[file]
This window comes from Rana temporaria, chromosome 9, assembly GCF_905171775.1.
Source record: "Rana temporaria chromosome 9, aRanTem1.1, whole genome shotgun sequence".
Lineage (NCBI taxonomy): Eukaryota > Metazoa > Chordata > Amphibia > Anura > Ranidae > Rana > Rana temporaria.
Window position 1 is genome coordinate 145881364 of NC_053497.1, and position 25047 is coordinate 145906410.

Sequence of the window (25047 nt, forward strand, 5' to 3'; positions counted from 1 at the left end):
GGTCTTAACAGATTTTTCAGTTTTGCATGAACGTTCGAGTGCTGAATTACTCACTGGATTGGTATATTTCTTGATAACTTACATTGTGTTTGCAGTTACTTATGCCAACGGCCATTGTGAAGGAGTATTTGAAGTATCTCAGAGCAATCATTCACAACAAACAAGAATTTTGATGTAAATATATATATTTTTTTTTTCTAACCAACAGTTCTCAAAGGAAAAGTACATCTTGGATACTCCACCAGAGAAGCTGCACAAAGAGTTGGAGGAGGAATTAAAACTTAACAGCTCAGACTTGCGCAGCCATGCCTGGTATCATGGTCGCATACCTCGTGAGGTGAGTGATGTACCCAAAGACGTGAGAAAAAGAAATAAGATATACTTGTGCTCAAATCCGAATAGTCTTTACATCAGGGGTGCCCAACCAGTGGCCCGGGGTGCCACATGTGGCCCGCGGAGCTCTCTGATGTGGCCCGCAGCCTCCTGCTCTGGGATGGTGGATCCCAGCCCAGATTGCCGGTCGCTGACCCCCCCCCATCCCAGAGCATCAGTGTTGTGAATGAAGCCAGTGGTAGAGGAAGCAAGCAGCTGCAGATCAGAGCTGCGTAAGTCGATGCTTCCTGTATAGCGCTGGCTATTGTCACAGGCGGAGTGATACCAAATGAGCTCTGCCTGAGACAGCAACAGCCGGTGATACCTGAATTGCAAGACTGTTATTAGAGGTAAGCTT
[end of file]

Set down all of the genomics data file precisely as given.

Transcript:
This window comes from Rana temporaria, chromosome 9, assembly GCF_905171775.1.
Source record: "Rana temporaria chromosome 9, aRanTem1.1, whole genome shotgun sequence".
Lineage (NCBI taxonomy): Eukaryota > Metazoa > Chordata > Amphibia > Anura > Ranidae > Rana > Rana temporaria.
Window position 1 is genome coordinate 145881364 of NC_053497.1, and position 25047 is coordinate 145906410.

Sequence of the window (25047 nt, forward strand, 5' to 3'; positions counted from 1 at the left end):
GGTCTTAACAGATTTTTCAGTTTTGCATGAACGTTCGAGTGCTGAATTACTCACTGGATTGGTATATTTCTTGATAACTTACATTGTGTTTGCAGTTACTTATGCCAACGGCCATTGTGAAGGAGTATTTGAAGTATCTCAGAGCAATCATTCACAACAAACAAGAATTTTGATGTAAATATATATATTTTTTTTTTCTAACCAACAGTTCTCAAAGGAAAAGTACATCTTGGATACTCCACCAGAGAAGCTGCACAAAGAGTTGGAGGAGGAATTAAAACTTAACAGCTCAGACTTGCGCAGCCATGCCTGGTATCATGGTCGCATACCTCGTGAGGTGAGTGATGTACCCAAAGACGTGAGAAAAAGAAATAAGATATACTTGTGCTCAAATCCGAATAGTCTTTACATCAGGGGTGCCCAACCAGTGGCCCGGGGTGCCACATGTGGCCCGCGGAGCTCTCTGATGTGGCCCGCAGCCTCCTGCTCTGGGATGGTGGATCCCAGCCCAGATTGCCGGTCGCTGACCCCCCCCCATCCCAGAGCATCAGTGTTGTGAATGAAGCCAGTGGTAGAGGAAGCAAGCAGCTGCAGATCAGAGCTGCGTAAGTCGATGCTTCCTGTATAGCGCTGGCTATTGTCACAGGCGGAGTGATACCAAATGAGCTCTGCCTGAGACAGCAACAGCCGGTGATACCTGAATTGCAAGACTGTTATTAGAGGTAAGCTT